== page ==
The recent Democracy Summit, presented by the Biden administration, was intended to be a constructive event. But the virtual rally of 111 governments took place against a worrying backdrop. Freedom House, which monitors political freedom, has recorded a contraction of global freedom in each of the last 15 years.
The global “democratic recession” is now well entrenched. But things could improve in 2022. Some high-profile strongman leaders, now associated with the erosion of established democracies, may lose power.
Three leaders whose political destiny hangs in the balance are Viktor Orban in Hungary, Jair Bolsonaro in Brazil and Rodrigo Duterte in the Philippines. They are all important figures worldwide. Bolsonaro leads the largest country in Latin America. The Philippines has a population of over 100 million people. And Orban’s vocal advocacy of “illiberal democracy” in Hungary has made him a hero to the Trumpian right in America. His erosion of the rule of law also led to a confrontation with the European Commission.
Of the three, Duterte’s departure is the most assured. The Philippine leader’s efforts to have the constitution amended to allow him to serve a second term as president could not be supported – and he will retires after election in May. As president, Duterte led his country on a dark path. The International Criminal Court is investigating its “war on drugs”, in which thousands were killed. The Philippine leader also persecuted journalists and opposition politicians.
The fact that Duterte is the most likely successor Bongbong Marcos, son of former dictator Ferdinand Marcos, must temper expectations. Marcos’ running mate is Sara Duterte, Rodrigo’s daughter – so the current president will still be an influential figure. But his departure from the presidential palace will give the Philippines a chance to get rid of the worst excesses of the Duterte years.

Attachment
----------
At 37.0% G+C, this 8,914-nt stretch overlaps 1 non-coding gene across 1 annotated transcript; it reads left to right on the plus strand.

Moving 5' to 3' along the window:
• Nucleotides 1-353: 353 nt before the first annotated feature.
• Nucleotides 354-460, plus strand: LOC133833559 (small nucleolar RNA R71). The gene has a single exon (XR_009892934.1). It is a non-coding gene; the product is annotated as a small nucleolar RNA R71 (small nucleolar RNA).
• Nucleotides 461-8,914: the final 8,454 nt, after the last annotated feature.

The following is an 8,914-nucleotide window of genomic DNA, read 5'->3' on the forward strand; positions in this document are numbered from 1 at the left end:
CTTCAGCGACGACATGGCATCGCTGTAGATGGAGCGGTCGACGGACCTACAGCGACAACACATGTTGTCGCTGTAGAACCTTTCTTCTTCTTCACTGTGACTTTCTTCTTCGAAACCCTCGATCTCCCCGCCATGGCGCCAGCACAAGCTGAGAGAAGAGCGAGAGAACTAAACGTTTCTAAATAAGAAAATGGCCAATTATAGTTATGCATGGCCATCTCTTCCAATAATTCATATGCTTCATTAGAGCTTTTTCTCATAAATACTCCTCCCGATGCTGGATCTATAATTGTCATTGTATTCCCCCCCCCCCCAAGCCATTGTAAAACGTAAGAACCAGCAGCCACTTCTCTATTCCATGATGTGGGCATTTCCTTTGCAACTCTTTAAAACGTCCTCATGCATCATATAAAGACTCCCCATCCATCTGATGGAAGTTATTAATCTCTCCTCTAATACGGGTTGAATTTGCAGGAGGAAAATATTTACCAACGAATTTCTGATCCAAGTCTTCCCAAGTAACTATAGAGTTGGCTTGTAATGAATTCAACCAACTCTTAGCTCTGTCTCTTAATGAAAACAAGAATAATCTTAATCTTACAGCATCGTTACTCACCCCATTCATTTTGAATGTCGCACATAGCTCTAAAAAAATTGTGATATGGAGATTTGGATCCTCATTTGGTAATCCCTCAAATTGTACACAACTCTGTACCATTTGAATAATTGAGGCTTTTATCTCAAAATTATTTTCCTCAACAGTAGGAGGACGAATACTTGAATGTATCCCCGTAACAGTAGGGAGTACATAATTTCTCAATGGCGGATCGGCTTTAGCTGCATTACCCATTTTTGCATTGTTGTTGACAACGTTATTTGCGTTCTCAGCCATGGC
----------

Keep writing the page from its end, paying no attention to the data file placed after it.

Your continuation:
Now that Angela Merkel has stepped down as German chancellor, Viktor Orban is the longest-serving leader in the EU. But polls suggest he may may lose to an opposition coalition, in elections next April. The Hungarian strongman’s strict control over the media and state institutions may tip the field back in Orban’s direction. There are also lingering questions about whether he will accept an election defeat – or try to challenge it by using Trump-style claims of fraud and foreign interference. But there is at least a good chance that Orban’s decade-plus in power may soon come to an end.
It also looks like Jair Bolsonaro, the “Trump of the Tropics”, will face electoral defeat in Brazilian presidential election In October. Worryingly, Bolsonaro is already preparing the ground to contest an election defeat by alleging fraud. There are even fears that he may try to bring about a military coup, rather than accept a defeat at the hands of his old rival, Luiz Inácio Lula da Silva (Lula). But Brazil has been a democracy for more than 35 years now. The country’s institutions are likely to be able to withstand a Bolsonaro-led assault.
A fourth strongman leader who seems increasingly shaky is Recep Tayyip Erdogan. The Turkish president will only have to face an election in 2023. But unbridled inflation, and economic mismanagement, mean it looks weaker than it has for many years.
Over the next 18 months, therefore, it is conceivable that four of the world’s prominent strongman leaders may lose. This possibility alone should be an antidote to pessimistic fatalism over the global democratic recession.